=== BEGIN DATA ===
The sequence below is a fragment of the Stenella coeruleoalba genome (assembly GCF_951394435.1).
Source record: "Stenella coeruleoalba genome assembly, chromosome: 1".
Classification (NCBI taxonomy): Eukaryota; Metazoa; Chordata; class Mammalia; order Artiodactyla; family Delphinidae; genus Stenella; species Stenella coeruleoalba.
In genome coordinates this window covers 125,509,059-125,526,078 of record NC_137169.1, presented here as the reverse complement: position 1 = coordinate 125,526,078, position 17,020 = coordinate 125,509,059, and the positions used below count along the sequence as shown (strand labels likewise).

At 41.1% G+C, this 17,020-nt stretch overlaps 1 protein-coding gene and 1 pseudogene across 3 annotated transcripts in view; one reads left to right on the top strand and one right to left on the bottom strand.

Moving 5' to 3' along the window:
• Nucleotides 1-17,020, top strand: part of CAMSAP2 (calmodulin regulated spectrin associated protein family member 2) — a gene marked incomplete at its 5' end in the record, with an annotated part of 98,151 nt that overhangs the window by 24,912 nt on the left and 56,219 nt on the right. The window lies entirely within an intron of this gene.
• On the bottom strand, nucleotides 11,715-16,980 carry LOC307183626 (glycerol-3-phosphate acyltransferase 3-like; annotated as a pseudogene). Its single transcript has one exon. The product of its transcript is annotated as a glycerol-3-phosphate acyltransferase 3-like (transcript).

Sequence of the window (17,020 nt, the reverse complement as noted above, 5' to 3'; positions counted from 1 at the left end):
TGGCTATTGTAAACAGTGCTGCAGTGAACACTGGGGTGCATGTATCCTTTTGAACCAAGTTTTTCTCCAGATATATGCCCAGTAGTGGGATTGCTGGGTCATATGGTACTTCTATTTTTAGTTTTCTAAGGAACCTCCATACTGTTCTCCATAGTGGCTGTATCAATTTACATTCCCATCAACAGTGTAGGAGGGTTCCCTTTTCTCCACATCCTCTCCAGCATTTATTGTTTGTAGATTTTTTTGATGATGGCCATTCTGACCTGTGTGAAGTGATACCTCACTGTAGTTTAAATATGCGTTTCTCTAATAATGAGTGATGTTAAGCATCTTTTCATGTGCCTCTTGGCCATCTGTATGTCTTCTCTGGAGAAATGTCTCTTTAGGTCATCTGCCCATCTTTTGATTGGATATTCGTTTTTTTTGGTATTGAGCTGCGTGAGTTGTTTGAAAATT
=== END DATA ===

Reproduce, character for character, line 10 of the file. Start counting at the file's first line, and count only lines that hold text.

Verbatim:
TGGCTATTGTAAACAGTGCTGCAGTGAACACTGGGGTGCATGTATCCTTTTGAACCAAGTTTTTCTCCAGATATATGCCCAGTAGTGGGATTGCTGGGTCATATGGTACTTCTATTTTTAGTTTTCTAAGGAACCTCCATACTGTTCTCCATAGTGGCTGTATCAATTTACATTCCCATCAACAGTGTAGGAGGGTTCCCTTTTCTCCACATCCTCTCCAGCATTTATTGTTTGTAGATTTTTTTGATGATGGCCATTCTGACCTGTGTGAAGTGATACCTCACTGTAGTTTAAATATGCGTTTCTCTAATAATGAGTGATGTTAAGCATCTTTTCATGTGCCTCTTGGCCATCTGTATGTCTTCTCTGGAGAAATGTCTCTTTAGGTCATCTGCCCATCTTTTGATTGGATATTCGTTTTTTTTGGTATTGAGCTGCGTGAGTTGTTTGAAAATT